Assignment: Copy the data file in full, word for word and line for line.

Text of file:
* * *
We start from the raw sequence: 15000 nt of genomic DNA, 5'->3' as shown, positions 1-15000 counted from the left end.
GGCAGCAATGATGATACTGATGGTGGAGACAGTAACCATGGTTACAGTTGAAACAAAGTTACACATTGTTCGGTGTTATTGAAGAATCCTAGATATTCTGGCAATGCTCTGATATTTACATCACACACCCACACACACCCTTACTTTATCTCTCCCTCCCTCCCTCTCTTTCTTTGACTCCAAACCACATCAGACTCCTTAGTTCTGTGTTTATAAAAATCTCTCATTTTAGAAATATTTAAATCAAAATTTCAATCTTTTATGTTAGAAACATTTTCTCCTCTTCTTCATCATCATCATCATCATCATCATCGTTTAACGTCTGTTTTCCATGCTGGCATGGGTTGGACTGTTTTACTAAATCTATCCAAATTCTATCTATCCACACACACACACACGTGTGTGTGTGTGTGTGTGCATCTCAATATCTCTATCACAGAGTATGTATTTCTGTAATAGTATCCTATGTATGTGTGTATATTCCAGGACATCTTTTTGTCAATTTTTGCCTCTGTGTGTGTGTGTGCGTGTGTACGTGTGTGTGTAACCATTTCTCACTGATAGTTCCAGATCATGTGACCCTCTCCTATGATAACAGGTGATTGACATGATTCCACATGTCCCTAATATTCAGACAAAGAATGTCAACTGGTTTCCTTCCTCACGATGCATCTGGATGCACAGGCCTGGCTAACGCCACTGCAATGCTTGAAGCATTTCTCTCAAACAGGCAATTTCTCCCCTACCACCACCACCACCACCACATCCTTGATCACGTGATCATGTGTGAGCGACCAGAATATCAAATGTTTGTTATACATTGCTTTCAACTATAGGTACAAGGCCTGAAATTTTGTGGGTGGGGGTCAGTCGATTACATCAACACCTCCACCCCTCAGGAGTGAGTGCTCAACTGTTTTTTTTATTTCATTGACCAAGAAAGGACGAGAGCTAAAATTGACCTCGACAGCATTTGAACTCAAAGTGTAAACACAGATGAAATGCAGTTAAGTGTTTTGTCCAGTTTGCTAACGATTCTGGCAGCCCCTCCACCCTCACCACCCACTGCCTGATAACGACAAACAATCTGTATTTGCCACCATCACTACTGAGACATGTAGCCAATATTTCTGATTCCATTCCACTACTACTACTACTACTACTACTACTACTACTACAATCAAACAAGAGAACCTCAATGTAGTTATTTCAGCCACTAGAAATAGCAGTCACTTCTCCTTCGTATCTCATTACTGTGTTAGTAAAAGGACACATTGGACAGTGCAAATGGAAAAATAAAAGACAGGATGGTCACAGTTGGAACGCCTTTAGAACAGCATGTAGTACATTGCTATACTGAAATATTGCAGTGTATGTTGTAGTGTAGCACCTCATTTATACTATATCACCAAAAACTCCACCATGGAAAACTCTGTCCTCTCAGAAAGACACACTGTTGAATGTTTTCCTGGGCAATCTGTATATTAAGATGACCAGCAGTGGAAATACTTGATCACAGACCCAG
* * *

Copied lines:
We start from the raw sequence: 15000 nt of genomic DNA, 5'->3' as shown, positions 1-15000 counted from the left end.
GGCAGCAATGATGATACTGATGGTGGAGACAGTAACCATGGTTACAGTTGAAACAAAGTTACACATTGTTCGGTGTTATTGAAGAATCCTAGATATTCTGGCAATGCTCTGATATTTACATCACACACCCACACACACCCTTACTTTATCTCTCCCTCCCTCCCTCTCTTTCTTTGACTCCAAACCACATCAGACTCCTTAGTTCTGTGTTTATAAAAATCTCTCATTTTAGAAATATTTAAATCAAAATTTCAATCTTTTATGTTAGAAACATTTTCTCCTCTTCTTCATCATCATCATCATCATCATCATCGTTTAACGTCTGTTTTCCATGCTGGCATGGGTTGGACTGTTTTACTAAATCTATCCAAATTCTATCTATCCACACACACACACACGTGTGTGTGTGTGTGTGTGCATCTCAATATCTCTATCACAGAGTATGTATTTCTGTAATAGTATCCTATGTATGTGTGTATATTCCAGGACATCTTTTTGTCAATTTTTGCCTCTGTGTGTGTGTGTGCGTGTGTACGTGTGTGTGTAACCATTTCTCACTGATAGTTCCAGATCATGTGACCCTCTCCTATGATAACAGGTGATTGACATGATTCCACATGTCCCTAATATTCAGACAAAGAATGTCAACTGGTTTCCTTCCTCACGATGCATCTGGATGCACAGGCCTGGCTAACGCCACTGCAATGCTTGAAGCATTTCTCTCAAACAGGCAATTTCTCCCCTACCACCACCACCACCACCACATCCTTGATCACGTGATCATGTGTGAGCGACCAGAATATCAAATGTTTGTTATACATTGCTTTCAACTATAGGTACAAGGCCTGAAATTTTGTGGGTGGGGGTCAGTCGATTACATCAACACCTCCACCCCTCAGGAGTGAGTGCTCAACTGTTTTTTTTATTTCATTGACCAAGAAAGGACGAGAGCTAAAATTGACCTCGACAGCATTTGAACTCAAAGTGTAAACACAGATGAAATGCAGTTAAGTGTTTTGTCCAGTTTGCTAACGATTCTGGCAGCCCCTCCACCCTCACCACCCACTGCCTGATAACGACAAACAATCTGTATTTGCCACCATCACTACTGAGACATGTAGCCAATATTTCTGATTCCATTCCACTACTACTACTACTACTACTACTACTACTACTACAATCAAACAAGAGAACCTCAATGTAGTTATTTCAGCCACTAGAAATAGCAGTCACTTCTCCTTCGTATCTCATTACTGTGTTAGTAAAAGGACACATTGGACAGTGCAAATGGAAAAATAAAAGACAGGATGGTCACAGTTGGAACGCCTTTAGAACAGCATGTAGTACATTGCTATACTGAAATATTGCAGTGTATGTTGTAGTGTAGCACCTCATTTATACTATATCACCAAAAACTCCACCATGGAAAACTCTGTCCTCTCAGAAAGACACACTGTTGAATGTTTTCCTGGGCAATCTGTATATTAAGATGACCAGCAGTGGAAATACTTGATCACAGACCCAG